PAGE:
I love the narrator, Kate, and her voice. She’s delightfully nerdy, terrifically funny, smart, resourceful, and altogether likable.
Harris makes the zombie thing work. And when I say this book is really funny, I don’t mean to say it’s silly. I think the reason both the premise and the humor work so well is that it strikes the right balance of taking the zombie thing seriously without taking itself too seriously.
The story and the storytelling drew me in so well that I stayed on the treadmill for a whole extra mile, because I didn’t want to stop reading. My thighs were NOT happy this morning. 
But I was, because this was a terrific read. Fast, fun and frightening. If you like Prom Dates from Hell, you’ll probably really enjoy BAD TASTE IN BOYS.
And while you're waiting anxiously for July 12th, check out what the other Bookanistas are talking about this week:
Beth Revis interviews Hourglass author Myra McEntire – with giveaway
Shannon Messenger croons over Uncommon Criminals – with giveaway
Myra McEntire invites Possession author Elana Johnson into the Fort
Shana Silver gushes about Bloodlines – with arc giveaway
Jen Hayley is mesmerized by Imaginary Girls
Stasia Ward Kehoe is stunned by Girl, Stolen

Sunday, June 12, 2011

DFW Teen Writers

If you are a teen (13-17 years old) in the Dallas-Fort Worth area, and you love to write and want to find out more about writing and publishing AND make your writing more better, here's some information for you.

SUMMER TEEN WRITING WORKSHOP (presented by the DFW Writer's Workshop)
WHEN: Saturdays from 1-3pm, starting June 18 and going through July 30 (no meeting on July 2)
WHERE: The Simmons Center, 508 Simmons St., Euless, TX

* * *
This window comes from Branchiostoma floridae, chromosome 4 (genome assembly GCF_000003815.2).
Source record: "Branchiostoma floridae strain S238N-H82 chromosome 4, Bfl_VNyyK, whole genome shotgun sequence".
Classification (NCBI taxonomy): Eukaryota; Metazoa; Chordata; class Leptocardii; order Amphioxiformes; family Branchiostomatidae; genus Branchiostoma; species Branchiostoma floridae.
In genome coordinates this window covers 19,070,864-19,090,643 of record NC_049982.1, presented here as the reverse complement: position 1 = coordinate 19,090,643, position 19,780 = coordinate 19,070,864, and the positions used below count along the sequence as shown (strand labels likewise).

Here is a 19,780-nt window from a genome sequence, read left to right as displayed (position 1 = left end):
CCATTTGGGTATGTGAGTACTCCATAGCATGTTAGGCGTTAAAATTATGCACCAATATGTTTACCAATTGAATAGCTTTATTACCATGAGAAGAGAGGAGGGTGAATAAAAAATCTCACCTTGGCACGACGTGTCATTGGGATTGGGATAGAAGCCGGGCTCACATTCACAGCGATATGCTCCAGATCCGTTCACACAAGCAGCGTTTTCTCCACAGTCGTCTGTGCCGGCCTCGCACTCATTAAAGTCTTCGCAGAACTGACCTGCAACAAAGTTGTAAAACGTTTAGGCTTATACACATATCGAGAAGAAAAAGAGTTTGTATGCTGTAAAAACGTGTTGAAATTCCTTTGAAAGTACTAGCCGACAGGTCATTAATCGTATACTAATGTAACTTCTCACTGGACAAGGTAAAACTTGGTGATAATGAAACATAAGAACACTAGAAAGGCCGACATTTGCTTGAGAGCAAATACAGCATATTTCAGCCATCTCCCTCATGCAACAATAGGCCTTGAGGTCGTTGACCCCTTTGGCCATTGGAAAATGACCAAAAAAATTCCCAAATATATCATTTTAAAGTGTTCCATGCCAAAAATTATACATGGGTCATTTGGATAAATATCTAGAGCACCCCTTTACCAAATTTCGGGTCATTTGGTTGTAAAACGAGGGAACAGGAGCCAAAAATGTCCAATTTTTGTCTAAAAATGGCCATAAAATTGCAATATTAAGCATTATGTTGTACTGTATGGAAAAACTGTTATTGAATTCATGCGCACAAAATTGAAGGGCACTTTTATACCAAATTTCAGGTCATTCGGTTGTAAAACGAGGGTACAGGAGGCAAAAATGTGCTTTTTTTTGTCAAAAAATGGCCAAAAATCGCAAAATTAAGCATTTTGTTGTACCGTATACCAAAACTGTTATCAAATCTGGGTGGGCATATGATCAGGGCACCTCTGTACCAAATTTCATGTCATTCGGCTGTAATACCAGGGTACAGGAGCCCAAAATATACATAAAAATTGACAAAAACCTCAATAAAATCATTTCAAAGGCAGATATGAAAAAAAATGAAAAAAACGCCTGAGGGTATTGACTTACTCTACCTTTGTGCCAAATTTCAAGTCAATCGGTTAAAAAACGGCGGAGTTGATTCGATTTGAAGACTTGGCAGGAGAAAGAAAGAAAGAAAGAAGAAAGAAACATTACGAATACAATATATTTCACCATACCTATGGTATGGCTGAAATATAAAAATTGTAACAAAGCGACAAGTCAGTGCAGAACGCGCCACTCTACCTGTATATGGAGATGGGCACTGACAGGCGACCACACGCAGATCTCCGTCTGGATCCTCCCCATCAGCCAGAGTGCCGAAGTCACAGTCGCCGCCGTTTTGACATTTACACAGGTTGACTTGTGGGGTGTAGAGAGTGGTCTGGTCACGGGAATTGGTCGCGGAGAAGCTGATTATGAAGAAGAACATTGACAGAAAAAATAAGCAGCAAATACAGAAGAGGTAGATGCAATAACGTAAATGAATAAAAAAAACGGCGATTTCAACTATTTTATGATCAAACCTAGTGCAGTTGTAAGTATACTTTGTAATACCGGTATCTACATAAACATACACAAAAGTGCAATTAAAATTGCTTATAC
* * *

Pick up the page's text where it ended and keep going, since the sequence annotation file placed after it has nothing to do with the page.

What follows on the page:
There is a flyer with all this information here. (Clicking will download a pdf document you can print out and show to your parents. (Or your kid.)
We’ll cover the basics of story, conflict, character, and voice with weekly pro guest speakers:
  • A. Lee Martinez - Sci Fi / Fantasy Author
  • Candy Havens - Author / Entertainment Journalist
  • Jenny Martin - Young Adult Author / Librarian
  • Kate Cornell - Screen Writer
  • Kirk von der Heydt - Teacher / Writer
  • Rosemary Clement-Moore - Young Adult Author
Writing topics to be covered:
  • How to give and take constructive criticism
  • Conflict and Plot
  • Characterization
  • Developing your own voice
  • Nonfiction / Journalism
  • Publication
Each meeting will have an interactive session with a writing coach covering aspects of writing and publishing. There will be free writing exercises and then opportunities for critique from your peers, as well as experienced and professional writers.

For information, you can email the head of the teen workshop. Or if you have questions, you can email me. (But to sign up, you have to email dfw teen workshop.)

On the first session there is a 12:30 sign up meeting that a parent needs to attend. The rest of the time, it just teens and pros.

You can check out the teen workshop facebook page and follow DFW Teen Writers on Twitter.

Thursday, June 9, 2011

Where I'll be roundup

Before you read this, you should be-bop over to Carrie Harris's blog and read her Bookanista review of Texas Gothic. (There's another surprise for a fellow Bookanista as well.)


Staring Saturday, June 18, I'll be participating in the DFW Writer's Workshop Teen Workshop. (Boy, that sentence was redundant.) It will run Saturdays from June 18th to July 30, from 1pm to 3 pm, and cover all topics about writing, plus free writing time and critique opportunities. You can find out more and sign up by contacting (I'll post more about this soon here.)

Saturday, June 11, Allen Texas

If you are in the metroplex, and you're looking for a fun event this weekend (or just looking for a place to wear your sparkly tiara), I will be at the Boas & Tiaras Reader Event in Allen, Texas, along with a WAY impressive list of authors, including:

Nalini Singh, Rachel Gibson, Julia Quinn, Vicki Lewis Thompson, Dianna Love, Dakota Cassidy, Michele Bardsley, Jaye Wells, Lorraine Heath, Nikki Duncan, Rachel Caine, Vicki Pettersson, Kay Thomas, and Lori Wilde. The Fabulous Candace Havens will emcee the event.

Tickets are $45 and include fancy tea, a private authors signing, book sales, plus door prizes, raffles baskets,  as well as special interview with Nalini Singh. Book Sale proceeds and raffle ticket monies go to Plano Family Literacy Center.

Here's the site if you want tickets.

Saturday, June 25, Birmingham, AL